04 Apr 2023

The future of eco-design: necessary conditions for the success of the DPP

Executive summary

The political commitment to climate neutrality and the circular economy have sparked a global wave of new investment strategies, including in Europe. Industry is eager to play a major role in supporting the EU’s transition to more sustainable, digital technologies. Clear, consistent, and enabling regulations can attract new private green investments, such as in digital traceability solutions, while duplicative or excessive regulations will likely constitute a barrier.

Industry is looking carefully at the EU’s proposal for the Digital Product Passport (DPP) under the ESPR.[1] If well-designed, the DPP can be a crucial tool for climate neutrality and the circular economy in Europe. It can bring gains already in the short-term, by phasing out unnecessary paper-based documentation and streamlining compliance documentation, for example by consolidating mandatory compliance reporting into a common template. In the medium and long term, it can become an active tool for reinforcing circular economy practices, such as simplifying product repairs and recycling. This is significant when over 80% of all product-related environmental impacts are determined during the design phase of a product.[2] To achieve this, the DPP’s success is fully contingent on manufacturers embracing it globally. We must look at existing sectorial applications and avoid an EU-only solution that will not gain traction in industry.

This paper outlines pre-requisites and conditions for the roll-out of an impactful DPP in product group-specific Delegated Acts under the ESPR. These will cover a vast range of products. We believe the following essential elements are vital for the DPP’s success:

  • Model-level application for static data as a default, with voluntary application at item level for custom-made and complex modular products;
  • A decentralised system;
  • Robust protocols, privacy and security measures;
  • Differentiated access rights and editing permissions;
  • Standardisation for machine-readability and data quality. 

Building, not breaking, the bridge to sustainability

The development of the DPP will be a two-step process. First, the ESPR text will set out general requirements for the technical design and operation of the DPP, with support from European harmonised standards. Product group-specific DPPs will then be introduced in the Delegated Acts to supplement such requirements. Success will depend on regulatory consistency among all the various provisions, clear consideration of existing technical solutions and pilots at national and European level, as well as establishment of a flexible, technology-neutral framework for the DPP system architecture.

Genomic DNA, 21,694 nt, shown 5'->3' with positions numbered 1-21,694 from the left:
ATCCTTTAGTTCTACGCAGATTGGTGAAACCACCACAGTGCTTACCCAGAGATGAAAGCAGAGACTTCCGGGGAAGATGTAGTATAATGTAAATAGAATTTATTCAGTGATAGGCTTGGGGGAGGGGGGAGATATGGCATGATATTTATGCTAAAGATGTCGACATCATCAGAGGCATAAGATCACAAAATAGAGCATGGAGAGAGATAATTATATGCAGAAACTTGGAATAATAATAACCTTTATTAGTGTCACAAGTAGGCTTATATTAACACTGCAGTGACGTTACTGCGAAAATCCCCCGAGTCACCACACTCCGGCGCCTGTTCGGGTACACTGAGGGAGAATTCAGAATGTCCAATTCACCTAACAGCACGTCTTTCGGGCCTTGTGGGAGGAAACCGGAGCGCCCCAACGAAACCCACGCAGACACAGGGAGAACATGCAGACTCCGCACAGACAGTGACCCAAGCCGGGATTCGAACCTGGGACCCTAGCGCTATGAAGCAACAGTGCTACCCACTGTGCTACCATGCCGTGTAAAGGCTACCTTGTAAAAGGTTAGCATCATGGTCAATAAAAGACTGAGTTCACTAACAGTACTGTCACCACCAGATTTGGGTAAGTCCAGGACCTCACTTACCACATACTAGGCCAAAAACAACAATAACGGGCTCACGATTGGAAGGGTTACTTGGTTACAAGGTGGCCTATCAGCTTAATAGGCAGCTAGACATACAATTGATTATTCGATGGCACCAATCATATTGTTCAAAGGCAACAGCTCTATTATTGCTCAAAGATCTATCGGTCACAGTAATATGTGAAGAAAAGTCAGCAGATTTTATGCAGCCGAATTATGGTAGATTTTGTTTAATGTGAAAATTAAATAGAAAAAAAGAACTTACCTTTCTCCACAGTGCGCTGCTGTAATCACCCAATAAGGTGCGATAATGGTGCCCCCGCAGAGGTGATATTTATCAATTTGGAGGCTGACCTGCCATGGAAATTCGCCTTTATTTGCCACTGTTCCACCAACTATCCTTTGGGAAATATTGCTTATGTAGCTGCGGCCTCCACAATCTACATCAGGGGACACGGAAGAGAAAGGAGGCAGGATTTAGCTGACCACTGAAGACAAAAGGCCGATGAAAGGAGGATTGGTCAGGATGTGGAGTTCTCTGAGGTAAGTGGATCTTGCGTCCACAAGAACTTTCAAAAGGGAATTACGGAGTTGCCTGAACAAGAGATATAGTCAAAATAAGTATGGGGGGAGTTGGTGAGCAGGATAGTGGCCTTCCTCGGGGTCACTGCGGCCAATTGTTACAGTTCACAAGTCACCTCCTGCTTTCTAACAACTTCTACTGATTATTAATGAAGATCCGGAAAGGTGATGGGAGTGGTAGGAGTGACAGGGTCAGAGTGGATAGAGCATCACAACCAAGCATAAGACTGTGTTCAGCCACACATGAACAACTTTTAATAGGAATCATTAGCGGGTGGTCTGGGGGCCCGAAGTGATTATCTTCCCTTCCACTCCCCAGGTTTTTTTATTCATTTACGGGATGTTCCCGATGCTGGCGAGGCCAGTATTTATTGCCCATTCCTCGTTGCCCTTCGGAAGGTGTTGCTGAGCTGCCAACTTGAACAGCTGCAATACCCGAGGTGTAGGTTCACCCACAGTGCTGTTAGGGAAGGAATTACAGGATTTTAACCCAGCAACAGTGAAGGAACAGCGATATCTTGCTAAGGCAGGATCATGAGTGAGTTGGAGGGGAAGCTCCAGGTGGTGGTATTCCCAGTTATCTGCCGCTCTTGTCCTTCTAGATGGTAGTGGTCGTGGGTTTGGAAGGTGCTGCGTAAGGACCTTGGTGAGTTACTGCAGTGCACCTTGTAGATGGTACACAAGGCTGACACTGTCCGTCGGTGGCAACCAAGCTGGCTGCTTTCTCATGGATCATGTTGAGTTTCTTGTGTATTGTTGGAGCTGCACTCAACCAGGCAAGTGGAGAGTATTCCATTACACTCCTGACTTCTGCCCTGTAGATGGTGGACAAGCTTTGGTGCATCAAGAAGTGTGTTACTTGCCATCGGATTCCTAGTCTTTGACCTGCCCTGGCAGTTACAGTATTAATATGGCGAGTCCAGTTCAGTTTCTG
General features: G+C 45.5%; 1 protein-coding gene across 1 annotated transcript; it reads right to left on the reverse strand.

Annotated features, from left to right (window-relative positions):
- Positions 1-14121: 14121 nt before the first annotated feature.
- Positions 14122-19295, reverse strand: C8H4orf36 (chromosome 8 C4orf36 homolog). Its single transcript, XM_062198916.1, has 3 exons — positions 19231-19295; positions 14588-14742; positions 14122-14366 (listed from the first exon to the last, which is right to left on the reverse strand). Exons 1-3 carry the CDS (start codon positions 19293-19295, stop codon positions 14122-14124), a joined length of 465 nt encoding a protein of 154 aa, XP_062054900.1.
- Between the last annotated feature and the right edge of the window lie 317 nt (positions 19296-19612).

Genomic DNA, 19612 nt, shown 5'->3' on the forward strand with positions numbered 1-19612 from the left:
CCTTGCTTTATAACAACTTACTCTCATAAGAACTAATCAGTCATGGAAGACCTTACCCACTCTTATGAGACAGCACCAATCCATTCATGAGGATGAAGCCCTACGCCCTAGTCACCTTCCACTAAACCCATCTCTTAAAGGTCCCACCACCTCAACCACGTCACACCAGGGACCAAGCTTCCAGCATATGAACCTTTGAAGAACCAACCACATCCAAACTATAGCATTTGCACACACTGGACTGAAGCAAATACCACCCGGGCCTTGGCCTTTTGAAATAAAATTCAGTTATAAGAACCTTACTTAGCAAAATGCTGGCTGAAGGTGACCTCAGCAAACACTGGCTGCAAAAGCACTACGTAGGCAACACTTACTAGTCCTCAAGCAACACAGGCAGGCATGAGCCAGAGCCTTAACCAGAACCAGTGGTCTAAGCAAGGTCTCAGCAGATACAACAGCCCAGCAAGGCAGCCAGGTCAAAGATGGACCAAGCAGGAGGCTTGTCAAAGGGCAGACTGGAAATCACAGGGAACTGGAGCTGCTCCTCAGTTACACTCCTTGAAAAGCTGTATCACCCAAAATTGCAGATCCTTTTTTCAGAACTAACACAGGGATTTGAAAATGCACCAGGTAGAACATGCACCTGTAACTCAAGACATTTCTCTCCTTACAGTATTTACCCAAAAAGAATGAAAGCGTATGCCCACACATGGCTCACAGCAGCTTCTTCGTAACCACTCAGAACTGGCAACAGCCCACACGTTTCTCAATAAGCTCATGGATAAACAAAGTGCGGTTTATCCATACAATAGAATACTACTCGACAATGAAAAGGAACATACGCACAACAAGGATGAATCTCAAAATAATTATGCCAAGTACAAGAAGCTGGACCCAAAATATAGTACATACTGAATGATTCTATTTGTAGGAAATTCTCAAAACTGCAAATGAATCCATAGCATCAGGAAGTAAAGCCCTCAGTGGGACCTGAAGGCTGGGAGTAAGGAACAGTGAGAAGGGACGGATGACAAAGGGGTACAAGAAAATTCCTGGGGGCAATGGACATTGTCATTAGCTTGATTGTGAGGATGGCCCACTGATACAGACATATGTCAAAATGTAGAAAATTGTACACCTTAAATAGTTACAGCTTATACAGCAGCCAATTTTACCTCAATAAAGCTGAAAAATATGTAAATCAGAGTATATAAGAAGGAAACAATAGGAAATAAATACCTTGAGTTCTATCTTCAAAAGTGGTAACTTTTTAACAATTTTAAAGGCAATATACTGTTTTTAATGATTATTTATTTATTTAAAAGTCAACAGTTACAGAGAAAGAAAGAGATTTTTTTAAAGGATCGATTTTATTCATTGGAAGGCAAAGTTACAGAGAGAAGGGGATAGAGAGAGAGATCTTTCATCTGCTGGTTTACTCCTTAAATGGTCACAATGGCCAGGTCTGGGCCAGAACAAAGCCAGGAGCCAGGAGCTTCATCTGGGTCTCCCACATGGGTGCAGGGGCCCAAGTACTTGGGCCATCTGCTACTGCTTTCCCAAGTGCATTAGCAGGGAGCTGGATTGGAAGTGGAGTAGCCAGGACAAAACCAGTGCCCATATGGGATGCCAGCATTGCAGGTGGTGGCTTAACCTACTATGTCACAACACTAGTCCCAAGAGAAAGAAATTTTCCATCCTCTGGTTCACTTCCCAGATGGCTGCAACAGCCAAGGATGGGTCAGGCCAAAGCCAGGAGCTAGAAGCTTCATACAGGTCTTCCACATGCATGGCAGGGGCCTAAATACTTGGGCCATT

Benefits of the DPP

As an unprecedented tool, the most visible benefits from the DPP should lie in:

  • electronically registering, processing and sharing product-related information amongst supply chain businesses. This is expected to increase transparency, both for supply chain businesses and the general public, and increase efficiencies in terms of information transfer;
  • digitising labels and streamlining compliance documentation, by:
    • preferring e-labelling via a data carrier (e.g. QR code) over – and replace where possible – physical markings (on product, packaging and relevant data from inbox documentation);
    • consolidating mandatory compliance reporting into a common template for efficient market surveillance, while allowing companies to add voluntary certifications and company-specific DPP attributes in accessible formats for consumers and circular economy actors;
  • informing business decisions on supply chain environmental sustainability. That will help designers in generating more sustainable products that meet customer needs while reducing product environmental impact;
  • allowing customers to make more informed decisions by enabling access to credible information through the DPP. This will spur demand for more sustainable products;
  • becoming a repository in support of compliance enforcement through full interoperability with EPREL and SCIP.
    This is key to avoid double reporting, including of chemical information reported under SCIP. Maintaining the SCIP database helps to inform users prior to purchasing a product , as well as waste operators to sort and make recycling plans based on the presence of Substances of Concern (SoCs) in the product. The ESPR must ensure sensitive business data required for enforcement is accessible only by market surveillance or custom authorities, and that robust cybersecurity is a priority in such enforcement databases;
  • enhancing accessibility, by digitising product environmental information and easing out data access to individuals with disabilities. Customised means, such as digital visual and audio aids, could achieve that.

Risks from the DPP

As in any new instrument, there should also be awareness of the possible difficulties. The DPP can effectively address Annex III requirements under the ESPR, but potential challenges may emerge when the DPP is contemplated as a replacement of reporting duties in laws like REACH and CLP. For product categories under the DPP scope, frequently revisiting existing laws to remove reporting requirements can become complex. A measured and thoughtful approach is crucial, balancing gains and risks, and avoiding overloading the DPP too soon to prevent duplicative reporting or inaccurate product safety data.